The importance of the Corporate Criminal Offences legislation
04 September 2020
In September 2017, the Corporate Criminal Offences (CCO) was introduced, which is a piece of legislation that can hold a corporate liable if it fails to prevent any associated person from assisting in committing tax fraud. It was introduced by Part three of the Criminal Finances Act 2017, and has been based on its associated legislation, the Bribery Act 2010.
The Customer Stakeholder Engagement Team at HMRC wanted to make all industry sectors aware of the CCO, as, although some sectors may feel that it is more relevant to them than others, based on how tax fraud could relate to the services they offer, the CCO is further reaching than many businesses may realise.
Regardless of the size of a business, or the types of service that they provide, if there is a possibility that somebody linked to that business could facilitate fraudulent activities through their actions, then that business needs to be aware of the CCO. An offence can be committed irrespective of whether the tax evaded was due to be paid in the UK, or in a foreign country.
In order for a CCO to be committed:
- Stage one - there must be a criminal offence at taxpayer level
- Stage two – the evasion must have been criminally facilitated by an associated person of a corporation
- The corporation must have failed in preventing the associated person from committing the stage two offence
An “associated person” of a corporation relates to someone who has a formal contractual relationship. An “associated person” means employees and agents of a corporation, and anyone else providing services for, or on behalf, of the corporation. A corporation cannot sub-contract out of its liability.
Criminal convictions could lead to an unlimited penalty, director disqualification, exclusion from bidding for public contracts, public record of the conviction, and other severe regulatory impacts.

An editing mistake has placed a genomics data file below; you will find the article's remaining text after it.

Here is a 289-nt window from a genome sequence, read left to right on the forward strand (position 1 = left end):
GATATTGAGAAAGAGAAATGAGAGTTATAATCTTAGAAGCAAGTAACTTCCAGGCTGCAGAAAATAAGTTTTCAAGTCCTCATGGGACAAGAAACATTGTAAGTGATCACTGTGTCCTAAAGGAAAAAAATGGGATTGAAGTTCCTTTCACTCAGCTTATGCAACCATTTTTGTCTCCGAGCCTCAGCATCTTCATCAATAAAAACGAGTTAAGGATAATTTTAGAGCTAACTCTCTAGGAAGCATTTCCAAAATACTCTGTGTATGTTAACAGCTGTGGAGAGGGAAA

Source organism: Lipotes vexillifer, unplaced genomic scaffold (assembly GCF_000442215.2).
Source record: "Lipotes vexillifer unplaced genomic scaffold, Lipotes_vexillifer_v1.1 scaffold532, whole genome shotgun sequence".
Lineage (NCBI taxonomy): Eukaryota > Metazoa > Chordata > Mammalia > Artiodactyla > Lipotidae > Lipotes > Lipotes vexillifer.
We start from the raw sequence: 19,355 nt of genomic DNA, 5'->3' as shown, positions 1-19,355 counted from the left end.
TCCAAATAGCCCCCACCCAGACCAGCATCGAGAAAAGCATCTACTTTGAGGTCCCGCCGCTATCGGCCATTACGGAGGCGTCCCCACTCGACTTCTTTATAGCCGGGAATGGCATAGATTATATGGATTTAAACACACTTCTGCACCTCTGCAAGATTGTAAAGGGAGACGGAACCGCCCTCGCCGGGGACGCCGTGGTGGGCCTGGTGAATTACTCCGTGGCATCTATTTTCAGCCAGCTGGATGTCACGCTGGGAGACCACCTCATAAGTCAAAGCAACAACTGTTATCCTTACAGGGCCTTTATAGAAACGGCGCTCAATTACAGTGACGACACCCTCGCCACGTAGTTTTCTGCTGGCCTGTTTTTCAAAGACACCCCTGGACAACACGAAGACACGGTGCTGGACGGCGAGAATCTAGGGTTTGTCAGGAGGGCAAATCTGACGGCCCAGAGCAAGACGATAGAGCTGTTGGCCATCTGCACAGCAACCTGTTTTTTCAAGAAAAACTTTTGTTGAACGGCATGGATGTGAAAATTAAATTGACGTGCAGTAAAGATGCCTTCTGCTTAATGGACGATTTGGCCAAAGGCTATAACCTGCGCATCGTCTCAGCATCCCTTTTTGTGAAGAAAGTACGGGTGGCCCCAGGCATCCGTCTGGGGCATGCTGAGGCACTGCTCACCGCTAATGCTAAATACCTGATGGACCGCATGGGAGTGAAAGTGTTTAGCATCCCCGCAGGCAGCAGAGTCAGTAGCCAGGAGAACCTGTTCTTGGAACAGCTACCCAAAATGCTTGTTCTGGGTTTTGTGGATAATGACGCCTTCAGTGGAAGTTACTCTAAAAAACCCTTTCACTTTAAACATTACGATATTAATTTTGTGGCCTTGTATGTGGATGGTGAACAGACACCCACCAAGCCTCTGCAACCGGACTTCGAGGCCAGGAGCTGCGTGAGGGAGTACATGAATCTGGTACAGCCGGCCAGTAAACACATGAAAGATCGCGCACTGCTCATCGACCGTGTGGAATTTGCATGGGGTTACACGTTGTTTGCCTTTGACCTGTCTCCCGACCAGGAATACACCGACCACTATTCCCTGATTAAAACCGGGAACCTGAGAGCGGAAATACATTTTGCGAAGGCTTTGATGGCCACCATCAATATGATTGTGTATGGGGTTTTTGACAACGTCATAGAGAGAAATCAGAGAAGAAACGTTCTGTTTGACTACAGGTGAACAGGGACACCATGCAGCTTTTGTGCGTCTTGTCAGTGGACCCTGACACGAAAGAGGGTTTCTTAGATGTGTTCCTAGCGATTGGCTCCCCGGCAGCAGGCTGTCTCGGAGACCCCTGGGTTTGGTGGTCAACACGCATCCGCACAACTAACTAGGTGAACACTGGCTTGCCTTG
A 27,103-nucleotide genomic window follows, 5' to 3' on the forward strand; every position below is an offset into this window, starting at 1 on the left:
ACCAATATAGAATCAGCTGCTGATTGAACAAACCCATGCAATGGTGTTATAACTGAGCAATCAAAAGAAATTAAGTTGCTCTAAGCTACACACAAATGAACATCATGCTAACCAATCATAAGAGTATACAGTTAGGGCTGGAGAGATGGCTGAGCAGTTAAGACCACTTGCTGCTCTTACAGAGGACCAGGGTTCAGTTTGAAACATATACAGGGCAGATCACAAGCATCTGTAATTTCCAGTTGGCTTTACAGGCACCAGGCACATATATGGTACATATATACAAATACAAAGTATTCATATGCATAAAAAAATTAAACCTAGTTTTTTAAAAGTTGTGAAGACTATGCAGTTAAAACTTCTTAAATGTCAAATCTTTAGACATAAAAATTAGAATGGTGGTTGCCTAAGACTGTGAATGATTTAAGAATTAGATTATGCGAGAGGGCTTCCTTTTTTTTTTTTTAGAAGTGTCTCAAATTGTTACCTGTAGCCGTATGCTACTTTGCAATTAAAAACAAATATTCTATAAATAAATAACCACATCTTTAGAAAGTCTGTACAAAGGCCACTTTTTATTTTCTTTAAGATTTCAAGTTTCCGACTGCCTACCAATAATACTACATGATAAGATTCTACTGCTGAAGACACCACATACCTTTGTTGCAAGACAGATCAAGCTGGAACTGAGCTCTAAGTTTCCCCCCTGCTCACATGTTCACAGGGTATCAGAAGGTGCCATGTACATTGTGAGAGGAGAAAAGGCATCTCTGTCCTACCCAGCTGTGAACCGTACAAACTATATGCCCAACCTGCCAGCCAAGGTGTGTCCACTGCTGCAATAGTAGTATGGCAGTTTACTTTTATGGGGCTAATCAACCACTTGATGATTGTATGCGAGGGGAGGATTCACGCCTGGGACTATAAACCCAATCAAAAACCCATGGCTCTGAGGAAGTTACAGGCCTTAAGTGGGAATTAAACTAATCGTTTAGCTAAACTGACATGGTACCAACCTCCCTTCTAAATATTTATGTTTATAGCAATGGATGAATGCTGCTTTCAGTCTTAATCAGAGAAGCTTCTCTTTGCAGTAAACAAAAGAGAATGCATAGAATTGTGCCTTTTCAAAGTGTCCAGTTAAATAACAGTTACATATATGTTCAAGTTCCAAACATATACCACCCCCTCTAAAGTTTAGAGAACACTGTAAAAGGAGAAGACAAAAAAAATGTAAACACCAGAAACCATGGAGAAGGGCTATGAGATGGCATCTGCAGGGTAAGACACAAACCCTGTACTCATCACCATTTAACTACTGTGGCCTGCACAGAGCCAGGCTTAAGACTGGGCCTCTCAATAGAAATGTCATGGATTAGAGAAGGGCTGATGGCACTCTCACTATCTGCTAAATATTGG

As of 31 July 2020:
- There are ten live HMRC CCO investigations, and an additional 22 opportunities under review across ten different business areas, which include financial services, oils, construction, labour provision and software development
- These opportunities and investigations relate to a variety of HMRC customer groups, ranging in size from small businesses up to the UK’s largest organisations
- HMRC has continued to progress CCO investigations and opportunities, in spite of coronavirus, but only where it has been safe to do so for both HMRC and its customers
HMRC wishes to make it clear that the CCO is not just about investigations and prosecutions, and runs deeper than that, aiming to change industry practices and attitudes towards risk to try to prevent the facilitation of tax fraud from happening in the first instance.
The concept of Reasonable Preventative Procedures (RPPs) was introduced within the CCO, and relates to processes which help a corporate to stop its associated persons from aiding tax fraud, and can be used as a defence against a CCO prosecution. RRPs are not a new concept, and the majority of corporates will already have these processes in place. The idea is that by embedding, regularly reviewing, and adapting RRPs in order to address tax fraud facilitation risks, the corporates will eliminate the chances of their associates facilitating tax fraud, supporting compliance in their industry sector.
HMRC is asking businesses to consider how the CCO may affect them, and how their RRPs look. The approach taken to the CCO and RRPs could potentially help reduce fraudulent behaviour and target tax evasion risks.
Government guidance on the topic is available, ‘Tackling tax evasion: Government guidance for the corporate offences of failure to prevent the criminal facilitation of tax evasion’.
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